• You can measure ROI in Knowledge Base Views / Correct Answers in your community – these equal case deflection
  • In – look at Sessions – Pages per session – Ave. Session Duration – all should be increasing
  • Look to your CRM for cases before social, then cases after social – formal cases should go down
  • In my community – I look for increases in: Questions – Engagement Rate – Correct Answers – Active Members

Q7: What’s your #1 piece of advice for brands just starting out on social media?

Thanks again @buffer – see everyone next week!

Cheers,

Toby

#Bufferchat: Social Media Analytics

Buffer

My recap of the 3/15/2017 #Bufferchat hosted by @buffer and @RivallQ.  Join the conversation every Wednesday at 12pm EST.

Let’s kick off with an icebreaker! If you’d like, share where you’re tweeting from… & where you wish you were tweeting from!

Icebreaker: Tweeting from Needham MA – I am the – would love to visit Australia (it’s summer there now)

Q1: Why track and measure social media analytics?

  • You cannot improve what you are not measuring
  • Analytics help you report the success of your efforts up the management chain
  • Analytics help you identify the content your customers love (and my not like so much)

Q2: If you could only pick one social media metric to capture, what would it be and why?

  • The ideal metric will depend on the Social Tool you are using
  • For Twitter: time on site – shows you directed them to content they like
  • For my community: questions asked – As this number increases, it shows my community is trusted by my customers
  • No matter a Social Media campaign or a Tweetchat – engagement is the Key

Q3: What tools work well for capturing analytics across your social media platforms?

Q4: How often do you (or should you) analyze your social media data?

  • Monthly, Quarterly, Annually
  • It can depend on the campaign: email, social, blogging, etc
  • Remember to compare year over year – how did you move the needle?

Q5: Have you ever made a big shift in your social media strategy because of analyzing data?

  • Have not made a major shift – thankfully small tweaks have made the difference
  • Always testing hashtags and content types

Q6: Where are the best resources for better understanding social media analytics?

  • tweetchats (like this one)
  • I would like to learn the best resources, but there are some easily sourced content via Google search
  • I network with other Community Managers – we trade best practices

Q7: If you could wave a magic wand and have any analytics feature you wanted, what would it be?

  • I would wish for the one perfect tool: easy to use, digs deep into the network, creates solid dashboards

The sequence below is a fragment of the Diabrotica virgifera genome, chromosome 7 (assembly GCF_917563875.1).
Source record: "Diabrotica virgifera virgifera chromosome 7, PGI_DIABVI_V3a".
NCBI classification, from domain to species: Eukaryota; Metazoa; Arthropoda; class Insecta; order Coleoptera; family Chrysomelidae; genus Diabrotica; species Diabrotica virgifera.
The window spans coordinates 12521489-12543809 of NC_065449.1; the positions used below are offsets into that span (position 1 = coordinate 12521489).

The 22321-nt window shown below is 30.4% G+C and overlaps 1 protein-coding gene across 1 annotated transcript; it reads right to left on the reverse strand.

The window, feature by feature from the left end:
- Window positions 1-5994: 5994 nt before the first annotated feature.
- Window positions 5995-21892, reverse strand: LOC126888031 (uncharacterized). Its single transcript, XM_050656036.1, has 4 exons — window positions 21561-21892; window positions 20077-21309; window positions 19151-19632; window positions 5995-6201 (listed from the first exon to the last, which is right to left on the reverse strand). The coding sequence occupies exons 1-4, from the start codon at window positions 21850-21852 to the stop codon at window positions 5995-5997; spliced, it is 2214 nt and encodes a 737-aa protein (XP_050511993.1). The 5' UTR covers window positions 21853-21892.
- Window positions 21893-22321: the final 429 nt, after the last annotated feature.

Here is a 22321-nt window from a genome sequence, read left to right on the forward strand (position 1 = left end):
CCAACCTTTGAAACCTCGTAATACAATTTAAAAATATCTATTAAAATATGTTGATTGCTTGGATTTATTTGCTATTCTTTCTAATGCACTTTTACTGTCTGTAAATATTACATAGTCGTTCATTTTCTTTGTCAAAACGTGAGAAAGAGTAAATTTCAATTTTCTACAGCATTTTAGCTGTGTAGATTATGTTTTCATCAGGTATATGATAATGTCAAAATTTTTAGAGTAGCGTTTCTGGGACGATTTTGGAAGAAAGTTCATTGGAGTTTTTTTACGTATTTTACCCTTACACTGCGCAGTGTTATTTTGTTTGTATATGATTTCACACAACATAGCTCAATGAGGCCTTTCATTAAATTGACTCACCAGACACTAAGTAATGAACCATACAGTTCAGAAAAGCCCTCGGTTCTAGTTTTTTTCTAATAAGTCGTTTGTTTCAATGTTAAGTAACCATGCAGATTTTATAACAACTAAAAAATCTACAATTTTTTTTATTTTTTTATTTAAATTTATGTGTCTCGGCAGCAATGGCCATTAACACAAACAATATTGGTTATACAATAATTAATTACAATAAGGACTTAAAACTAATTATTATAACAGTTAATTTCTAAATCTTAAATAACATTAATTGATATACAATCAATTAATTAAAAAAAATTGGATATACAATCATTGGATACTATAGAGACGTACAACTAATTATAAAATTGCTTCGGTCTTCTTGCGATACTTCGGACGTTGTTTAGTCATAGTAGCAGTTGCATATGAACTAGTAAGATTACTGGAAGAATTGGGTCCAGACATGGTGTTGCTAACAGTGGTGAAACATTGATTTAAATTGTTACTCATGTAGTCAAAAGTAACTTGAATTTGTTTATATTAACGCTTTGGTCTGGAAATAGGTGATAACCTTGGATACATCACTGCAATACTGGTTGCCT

Thanks for reading – I look forward to you comments and hope to see you at the next #bufferchat.

Cheers,

Toby

#SproutChat: Social Media Listening vs Monitoring

sprout

My recap of the 3/1/2017 #SproutChat hosted by @sprout_sarah  & @SproutSocial   Join the conversation every Wednesday at 3pm EST.

Q1: What’s the difference between social listening and monitoring?

  • Social Listening leads to engagement – monitoring is simply seeing what is out there
  • Social monitoring can lead to trouble: why are ppl taking about my brand this way? Engage and find out
  • Social Listening will help you improve your product, service, and customer trust
  • No matter listening or monitoring – you should wonder why ppl are going to 3rd party places rather than talking to you

Q2: Why is it important to go beyond just monitoring brand mentions and responding reactively?

  • Responding builds customer trust
  • Responding uncovers product improvement and sales opportunities
  • Engagement creates happy customers and happy customers talk positively about you
  • Most brands make it hard to speak with someone – Engage and be a champion

Q3: How can a brand surprise and delight customers when providing social customer care?

  • The fact the brand actually engaged
  • Problems happen – brands that engage and solve them create and keep loyal customers
  • Reply within 1 hour – Show empathy – Admit fault in public – Confirm resolution and satisfaction
  • Do not use canned responses – make them personal and show you have actual people who care within your organization

Q4: What are some good ways to keep track of ongoing conversations with members of your community?

Q5: What are some creative ways to use Twitter boolean (advanced) search to find opportunities to engage?

  • Have not used it 😦 Love to hear more
  • Answer from @sprout_sarah – Here’s a comprehensive cheatsheet on Advanced Search for Twitter, SUPER helpful: Twitter Search

Q6: What are the best ways to keep track of trends while listening on social?

  • I use a board – makes it easy to classify and find ideas
  • Follow people and add them to lists – then you can add the list to a dashboard to easily monitor it

Please stop by the next #SproutChat and join the conversation.  I look forward to your comments and collaborating with you.

Cheers,

Toby